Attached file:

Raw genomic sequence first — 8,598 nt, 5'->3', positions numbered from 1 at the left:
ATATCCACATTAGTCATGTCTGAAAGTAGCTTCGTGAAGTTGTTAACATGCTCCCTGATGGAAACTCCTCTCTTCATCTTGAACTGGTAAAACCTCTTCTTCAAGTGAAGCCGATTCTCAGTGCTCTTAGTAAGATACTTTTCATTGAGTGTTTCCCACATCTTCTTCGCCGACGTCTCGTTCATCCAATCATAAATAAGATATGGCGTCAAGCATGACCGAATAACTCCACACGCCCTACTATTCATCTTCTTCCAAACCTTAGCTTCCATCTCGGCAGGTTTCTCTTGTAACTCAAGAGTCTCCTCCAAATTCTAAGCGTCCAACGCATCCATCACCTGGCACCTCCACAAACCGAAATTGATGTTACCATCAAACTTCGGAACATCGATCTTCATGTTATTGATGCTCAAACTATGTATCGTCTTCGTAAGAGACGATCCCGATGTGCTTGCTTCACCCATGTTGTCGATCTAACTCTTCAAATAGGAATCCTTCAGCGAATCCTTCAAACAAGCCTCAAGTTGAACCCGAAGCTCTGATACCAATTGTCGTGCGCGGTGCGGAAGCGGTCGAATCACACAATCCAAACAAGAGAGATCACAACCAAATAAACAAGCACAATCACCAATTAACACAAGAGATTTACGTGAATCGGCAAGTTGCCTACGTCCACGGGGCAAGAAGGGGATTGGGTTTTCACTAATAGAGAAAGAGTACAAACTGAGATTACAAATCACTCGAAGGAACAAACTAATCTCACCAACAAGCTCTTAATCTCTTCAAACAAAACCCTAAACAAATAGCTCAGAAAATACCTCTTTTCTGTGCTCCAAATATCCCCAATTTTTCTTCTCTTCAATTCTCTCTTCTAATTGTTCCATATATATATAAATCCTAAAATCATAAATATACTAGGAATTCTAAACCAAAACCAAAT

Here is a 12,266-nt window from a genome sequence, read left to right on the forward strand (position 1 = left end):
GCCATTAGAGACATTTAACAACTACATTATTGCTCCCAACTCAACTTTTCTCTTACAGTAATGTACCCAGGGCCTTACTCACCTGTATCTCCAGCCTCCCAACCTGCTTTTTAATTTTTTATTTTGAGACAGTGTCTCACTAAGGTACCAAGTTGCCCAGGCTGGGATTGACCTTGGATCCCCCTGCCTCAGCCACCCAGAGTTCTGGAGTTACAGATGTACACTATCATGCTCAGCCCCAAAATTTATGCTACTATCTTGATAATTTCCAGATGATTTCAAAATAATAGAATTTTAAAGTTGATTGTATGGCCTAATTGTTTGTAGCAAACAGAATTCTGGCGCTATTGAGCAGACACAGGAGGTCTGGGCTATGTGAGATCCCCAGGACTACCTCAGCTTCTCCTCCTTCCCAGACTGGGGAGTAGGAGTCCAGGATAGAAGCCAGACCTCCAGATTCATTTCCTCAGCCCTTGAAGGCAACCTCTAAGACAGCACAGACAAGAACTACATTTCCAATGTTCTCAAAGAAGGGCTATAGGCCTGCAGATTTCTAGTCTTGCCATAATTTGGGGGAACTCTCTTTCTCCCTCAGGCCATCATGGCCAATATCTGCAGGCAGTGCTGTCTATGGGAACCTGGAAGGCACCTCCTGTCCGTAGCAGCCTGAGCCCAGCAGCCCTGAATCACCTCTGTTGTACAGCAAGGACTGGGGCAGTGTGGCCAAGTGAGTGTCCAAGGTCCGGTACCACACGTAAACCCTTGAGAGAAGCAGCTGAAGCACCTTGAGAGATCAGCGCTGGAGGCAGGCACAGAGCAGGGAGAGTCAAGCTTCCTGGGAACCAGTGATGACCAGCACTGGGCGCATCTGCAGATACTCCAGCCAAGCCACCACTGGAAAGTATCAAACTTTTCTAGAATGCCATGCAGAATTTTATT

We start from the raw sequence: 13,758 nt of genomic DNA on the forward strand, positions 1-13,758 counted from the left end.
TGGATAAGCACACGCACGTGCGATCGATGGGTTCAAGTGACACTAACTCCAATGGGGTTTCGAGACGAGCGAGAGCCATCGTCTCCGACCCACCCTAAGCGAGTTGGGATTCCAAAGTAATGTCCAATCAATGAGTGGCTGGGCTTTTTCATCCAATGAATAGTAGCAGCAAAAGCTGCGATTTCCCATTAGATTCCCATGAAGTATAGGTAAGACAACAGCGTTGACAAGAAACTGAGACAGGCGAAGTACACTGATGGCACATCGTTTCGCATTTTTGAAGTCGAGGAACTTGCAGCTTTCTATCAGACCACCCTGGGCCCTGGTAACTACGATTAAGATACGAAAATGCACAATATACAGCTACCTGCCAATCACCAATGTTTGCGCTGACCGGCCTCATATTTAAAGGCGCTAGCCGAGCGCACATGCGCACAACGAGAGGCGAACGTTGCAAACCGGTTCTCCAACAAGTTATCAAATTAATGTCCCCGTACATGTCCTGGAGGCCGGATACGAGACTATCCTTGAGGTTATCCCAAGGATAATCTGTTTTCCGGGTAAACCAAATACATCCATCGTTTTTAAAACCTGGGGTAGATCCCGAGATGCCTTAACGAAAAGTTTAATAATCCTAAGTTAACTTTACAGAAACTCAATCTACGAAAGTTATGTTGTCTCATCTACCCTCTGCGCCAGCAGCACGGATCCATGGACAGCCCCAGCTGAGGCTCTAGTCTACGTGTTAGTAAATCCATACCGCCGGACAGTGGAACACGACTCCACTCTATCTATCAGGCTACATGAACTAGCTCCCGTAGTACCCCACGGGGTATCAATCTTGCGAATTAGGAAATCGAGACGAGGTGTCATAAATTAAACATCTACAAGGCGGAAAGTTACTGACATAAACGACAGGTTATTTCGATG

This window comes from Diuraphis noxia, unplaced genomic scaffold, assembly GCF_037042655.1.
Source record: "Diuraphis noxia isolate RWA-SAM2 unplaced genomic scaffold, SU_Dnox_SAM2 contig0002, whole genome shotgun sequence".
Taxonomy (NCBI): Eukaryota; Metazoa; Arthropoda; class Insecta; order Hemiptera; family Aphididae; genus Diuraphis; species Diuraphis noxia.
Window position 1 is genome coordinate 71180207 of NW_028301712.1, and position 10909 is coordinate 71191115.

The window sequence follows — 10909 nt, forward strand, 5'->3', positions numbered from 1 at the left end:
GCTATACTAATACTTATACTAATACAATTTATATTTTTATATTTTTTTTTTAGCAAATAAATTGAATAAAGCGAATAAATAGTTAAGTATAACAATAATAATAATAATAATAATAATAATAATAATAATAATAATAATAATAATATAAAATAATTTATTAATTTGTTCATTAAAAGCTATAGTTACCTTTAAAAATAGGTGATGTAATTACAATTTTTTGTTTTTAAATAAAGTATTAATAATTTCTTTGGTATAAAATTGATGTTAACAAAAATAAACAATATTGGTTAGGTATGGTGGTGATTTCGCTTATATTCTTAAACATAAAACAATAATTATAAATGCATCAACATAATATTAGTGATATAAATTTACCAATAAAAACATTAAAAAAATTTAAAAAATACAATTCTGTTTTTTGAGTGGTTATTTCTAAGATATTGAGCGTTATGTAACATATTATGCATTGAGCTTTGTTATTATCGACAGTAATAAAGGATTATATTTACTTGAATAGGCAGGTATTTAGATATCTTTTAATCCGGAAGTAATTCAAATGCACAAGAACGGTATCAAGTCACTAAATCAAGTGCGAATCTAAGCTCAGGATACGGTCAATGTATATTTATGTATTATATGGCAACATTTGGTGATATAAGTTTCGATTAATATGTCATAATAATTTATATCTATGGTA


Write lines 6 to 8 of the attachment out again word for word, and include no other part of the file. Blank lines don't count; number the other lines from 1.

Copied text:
TGGATAAGCACACGCACGTGCGATCGATGGGTTCAAGTGACACTAACTCCAATGGGGTTTCGAGACGAGCGAGAGCCATCGTCTCCGACCCACCCTAAGCGAGTTGGGATTCCAAAGTAATGTCCAATCAATGAGTGGCTGGGCTTTTTCATCCAATGAATAGTAGCAGCAAAAGCTGCGATTTCCCATTAGATTCCCATGAAGTATAGGTAAGACAACAGCGTTGACAAGAAACTGAGACAGGCGAAGTACACTGATGGCACATCGTTTCGCATTTTTGAAGTCGAGGAACTTGCAGCTTTCTATCAGACCACCCTGGGCCCTGGTAACTACGATTAAGATACGAAAATGCACAATATACAGCTACCTGCCAATCACCAATGTTTGCGCTGACCGGCCTCATATTTAAAGGCGCTAGCCGAGCGCACATGCGCACAACGAGAGGCGAACGTTGCAAACCGGTTCTCCAACAAGTTATCAAATTAATGTCCCCGTACATGTCCTGGAGGCCGGATACGAGACTATCCTTGAGGTTATCCCAAGGATAATCTGTTTTCCGGGTAAACCAAATACATCCATCGTTTTTAAAACCTGGGGTAGATCCCGAGATGCCTTAACGAAAAGTTTAATAATCCTAAGTTAACTTTACAGAAACTCAATCTACGAAAGTTATGTTGTCTCATCTACCCTCTGCGCCAGCAGCACGGATCCATGGACAGCCCCAGCTGAGGCTCTAGTCTACGTGTTAGTAAATCCATACCGCCGGACAGTGGAACACGACTCCACTCTATCTATCAGGCTACATGAACTAGCTCCCGTAGTACCCCACGGGGTATCAATCTTGCGAATTAGGAAATCGAGACGAGGTGTCATAAATTAAACATCTACAAGGCGGAAAGTTACTGACATAAACGACAGGTTATTTCGATG

This window comes from Diuraphis noxia, unplaced genomic scaffold, assembly GCF_037042655.1.
Source record: "Diuraphis noxia isolate RWA-SAM2 unplaced genomic scaffold, SU_Dnox_SAM2 contig0002, whole genome shotgun sequence".